Friday, January 16 - Sunday, January 18, 2015
We had booked a flight to Mexico City, but had to change planes in Dallas, Texas. Rather than continue on the same day, which meant arriving in Mexico around midnight, we decided to stay in Fort Worth for two nights and use the extra day to visit the Kimbell Art Museum and the local botanical garden.
During the flight, I was struck by a pattern of crop circles way below.
Getting out of the Dallas airport and finding our way to the train station took forever, thanks to poor signage and conflicting advice from different locals. I think we must have circled the various terminals several times before we managed to get on the right bus to the station, which is in the middle of nowhere on the fringe of the vast airport facility.
Once on the train however, it was an efficient ride into Fort Worth, where we were met at the station by the woman whose room we had rented through airbnb.com. The room, with bathroom attached, was on the main floor and had its own entrance, the door to the left of the main house.We found it very comfortable for our two-night stay.
On the Saturday morning, our hostess kindly drove us to the Kimbell Art Museum and dropped us at the entrance, beside a striking sculpture.
The art collection occupies two buildings. The first, designed by Louis Kahn, comprises a series of long barrel vaults running east to west which allow great light into the interior. Courtyards with reflecting pools separate it from a more conventional but equally attractive building, designed by Renzo Piano.
Children seemed to be enjoying the water and the open spaces,
but a small inside courtyard was empty except for its permanent resident.
After viewing the exhibitions, we walked across another plaza to the Modern Art Museum, designed by Tadao Ando, admiring a sculpture by Richard Serra as we approached the entrance.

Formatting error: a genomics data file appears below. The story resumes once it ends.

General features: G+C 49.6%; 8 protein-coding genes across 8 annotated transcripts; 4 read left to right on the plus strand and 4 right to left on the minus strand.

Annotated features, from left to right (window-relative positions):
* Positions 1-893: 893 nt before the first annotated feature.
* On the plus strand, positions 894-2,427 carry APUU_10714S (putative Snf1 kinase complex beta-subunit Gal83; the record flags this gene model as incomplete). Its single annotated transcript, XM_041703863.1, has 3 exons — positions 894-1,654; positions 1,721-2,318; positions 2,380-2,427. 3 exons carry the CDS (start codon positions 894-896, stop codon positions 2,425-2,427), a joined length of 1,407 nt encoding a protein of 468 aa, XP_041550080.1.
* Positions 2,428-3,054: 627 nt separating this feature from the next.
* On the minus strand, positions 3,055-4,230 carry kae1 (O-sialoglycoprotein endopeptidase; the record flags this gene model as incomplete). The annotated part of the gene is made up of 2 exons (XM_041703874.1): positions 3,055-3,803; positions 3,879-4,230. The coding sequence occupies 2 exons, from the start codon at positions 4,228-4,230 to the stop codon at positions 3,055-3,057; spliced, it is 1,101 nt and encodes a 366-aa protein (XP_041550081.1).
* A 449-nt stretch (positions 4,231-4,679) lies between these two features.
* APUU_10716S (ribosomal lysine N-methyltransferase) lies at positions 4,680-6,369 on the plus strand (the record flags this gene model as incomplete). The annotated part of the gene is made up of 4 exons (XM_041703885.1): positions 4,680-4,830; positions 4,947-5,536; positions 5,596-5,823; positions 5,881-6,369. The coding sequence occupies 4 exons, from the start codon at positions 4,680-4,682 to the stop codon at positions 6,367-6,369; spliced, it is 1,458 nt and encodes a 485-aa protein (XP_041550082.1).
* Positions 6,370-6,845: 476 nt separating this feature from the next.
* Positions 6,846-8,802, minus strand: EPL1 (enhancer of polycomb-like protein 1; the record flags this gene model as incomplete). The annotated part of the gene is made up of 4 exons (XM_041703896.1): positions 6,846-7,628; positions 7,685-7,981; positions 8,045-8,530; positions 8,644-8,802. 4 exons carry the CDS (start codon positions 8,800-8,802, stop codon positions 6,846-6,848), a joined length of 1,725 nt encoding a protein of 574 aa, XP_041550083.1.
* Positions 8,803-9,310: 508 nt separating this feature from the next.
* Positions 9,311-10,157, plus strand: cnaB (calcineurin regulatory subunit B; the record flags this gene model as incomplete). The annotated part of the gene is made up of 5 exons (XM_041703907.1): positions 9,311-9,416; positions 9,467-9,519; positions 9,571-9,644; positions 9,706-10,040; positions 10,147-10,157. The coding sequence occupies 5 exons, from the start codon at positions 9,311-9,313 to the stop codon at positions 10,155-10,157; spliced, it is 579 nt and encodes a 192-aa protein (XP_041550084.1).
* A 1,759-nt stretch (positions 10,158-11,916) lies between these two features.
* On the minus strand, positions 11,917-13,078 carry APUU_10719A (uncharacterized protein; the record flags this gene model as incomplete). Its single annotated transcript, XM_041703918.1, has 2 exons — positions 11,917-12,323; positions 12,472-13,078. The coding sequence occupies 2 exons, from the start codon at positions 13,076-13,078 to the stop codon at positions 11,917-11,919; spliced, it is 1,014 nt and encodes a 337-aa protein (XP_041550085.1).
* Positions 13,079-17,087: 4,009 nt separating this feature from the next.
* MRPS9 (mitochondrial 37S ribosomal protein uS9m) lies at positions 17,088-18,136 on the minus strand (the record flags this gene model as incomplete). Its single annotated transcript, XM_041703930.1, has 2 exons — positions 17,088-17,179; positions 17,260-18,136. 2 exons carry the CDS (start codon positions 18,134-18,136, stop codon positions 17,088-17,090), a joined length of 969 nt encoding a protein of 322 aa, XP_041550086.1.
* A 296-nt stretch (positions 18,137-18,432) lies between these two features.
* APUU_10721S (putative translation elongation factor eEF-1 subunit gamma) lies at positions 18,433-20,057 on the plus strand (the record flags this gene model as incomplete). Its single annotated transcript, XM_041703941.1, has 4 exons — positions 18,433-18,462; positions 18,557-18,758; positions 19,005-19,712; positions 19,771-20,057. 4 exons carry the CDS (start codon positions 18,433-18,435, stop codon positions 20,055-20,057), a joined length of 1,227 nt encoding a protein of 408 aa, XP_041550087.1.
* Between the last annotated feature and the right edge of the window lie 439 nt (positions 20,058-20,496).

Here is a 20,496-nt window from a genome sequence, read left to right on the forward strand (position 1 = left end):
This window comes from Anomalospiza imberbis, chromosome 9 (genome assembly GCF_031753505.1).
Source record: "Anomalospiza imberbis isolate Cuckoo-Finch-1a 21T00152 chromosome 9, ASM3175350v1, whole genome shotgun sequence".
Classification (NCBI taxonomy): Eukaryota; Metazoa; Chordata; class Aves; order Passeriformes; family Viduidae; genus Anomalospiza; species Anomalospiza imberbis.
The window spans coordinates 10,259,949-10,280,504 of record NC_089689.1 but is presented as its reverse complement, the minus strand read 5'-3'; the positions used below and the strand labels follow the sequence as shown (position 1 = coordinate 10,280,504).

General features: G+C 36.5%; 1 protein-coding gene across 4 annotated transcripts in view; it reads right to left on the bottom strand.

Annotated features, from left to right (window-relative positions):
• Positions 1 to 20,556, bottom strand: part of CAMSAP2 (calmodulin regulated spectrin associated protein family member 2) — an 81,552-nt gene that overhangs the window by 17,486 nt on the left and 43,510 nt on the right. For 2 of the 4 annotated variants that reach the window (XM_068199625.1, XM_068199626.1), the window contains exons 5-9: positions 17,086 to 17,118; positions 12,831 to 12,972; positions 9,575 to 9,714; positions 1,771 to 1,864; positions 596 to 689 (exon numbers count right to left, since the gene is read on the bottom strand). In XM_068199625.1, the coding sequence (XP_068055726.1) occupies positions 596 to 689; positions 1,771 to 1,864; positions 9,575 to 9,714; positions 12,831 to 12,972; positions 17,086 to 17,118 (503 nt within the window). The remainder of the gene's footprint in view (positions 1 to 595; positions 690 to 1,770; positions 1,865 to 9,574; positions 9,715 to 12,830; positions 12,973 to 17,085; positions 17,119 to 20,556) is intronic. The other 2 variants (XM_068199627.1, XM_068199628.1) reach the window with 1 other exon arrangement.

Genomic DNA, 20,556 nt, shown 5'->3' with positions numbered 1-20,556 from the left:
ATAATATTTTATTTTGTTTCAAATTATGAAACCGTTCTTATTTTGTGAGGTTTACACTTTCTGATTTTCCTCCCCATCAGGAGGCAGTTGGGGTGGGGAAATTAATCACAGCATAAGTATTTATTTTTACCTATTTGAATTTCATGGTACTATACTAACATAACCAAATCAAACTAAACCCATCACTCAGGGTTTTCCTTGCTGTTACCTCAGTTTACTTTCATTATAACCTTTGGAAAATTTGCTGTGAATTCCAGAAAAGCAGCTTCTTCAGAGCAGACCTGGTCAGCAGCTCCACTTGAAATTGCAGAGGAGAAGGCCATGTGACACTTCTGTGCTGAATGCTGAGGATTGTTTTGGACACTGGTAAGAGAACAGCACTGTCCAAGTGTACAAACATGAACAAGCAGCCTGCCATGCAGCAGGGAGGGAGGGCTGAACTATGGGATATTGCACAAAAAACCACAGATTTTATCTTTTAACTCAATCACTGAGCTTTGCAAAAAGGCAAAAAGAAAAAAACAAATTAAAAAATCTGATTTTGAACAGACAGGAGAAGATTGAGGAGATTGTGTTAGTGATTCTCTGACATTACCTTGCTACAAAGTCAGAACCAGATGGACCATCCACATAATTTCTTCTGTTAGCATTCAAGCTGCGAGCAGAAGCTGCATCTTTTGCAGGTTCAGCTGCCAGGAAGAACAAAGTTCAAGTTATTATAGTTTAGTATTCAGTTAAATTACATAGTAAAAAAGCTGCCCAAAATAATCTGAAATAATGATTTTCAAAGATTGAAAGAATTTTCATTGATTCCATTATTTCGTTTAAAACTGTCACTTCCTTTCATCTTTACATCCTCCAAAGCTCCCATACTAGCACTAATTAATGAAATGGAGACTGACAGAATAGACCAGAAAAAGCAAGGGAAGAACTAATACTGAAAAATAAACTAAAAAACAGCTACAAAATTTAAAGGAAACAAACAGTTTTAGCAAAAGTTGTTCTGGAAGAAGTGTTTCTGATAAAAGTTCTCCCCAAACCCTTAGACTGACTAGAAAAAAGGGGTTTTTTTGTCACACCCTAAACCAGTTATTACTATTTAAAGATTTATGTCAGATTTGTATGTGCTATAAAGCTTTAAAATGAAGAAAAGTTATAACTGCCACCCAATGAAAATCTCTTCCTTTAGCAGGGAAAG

Our plan was to have lunch in their elegant restaurant before taking in the art, and we just managed to get one of their last tables for two.
Views from the restaurant looked back at the adjoining facade.
To have three buildings together by architects of such international stature is quite remarkable and demonstrates how much wealth there is in Texas.
We also visited the Museum of Western Art not far away and enjoyed it equally. Walking there took us past the Will Rogers Memorial Center, another dramatic piece of architecture from another era.
After all this, our last destination, the Fort Worth Botanical Garden was a bit of a disappointment. In all fairness, it was the middle of winter and Fort Worth had just experienced a couple of weeks of unusually cold temperatures. I did admire an urn overflowing with ivy,
...but otherwise there was little to see, except a quotation whose message struck a chord with me,
... especially since it was attributed to a man who was the co-founder and former president of the Texas Native Plant Society. Sounds like a man with a balanced perspective.
Having walked to the point of exhaustion by now, we were glad to take a cab back to our accommodation at the end of the afternoon.
The following day, we headed back to the airport to continue to our original destination: Mexico.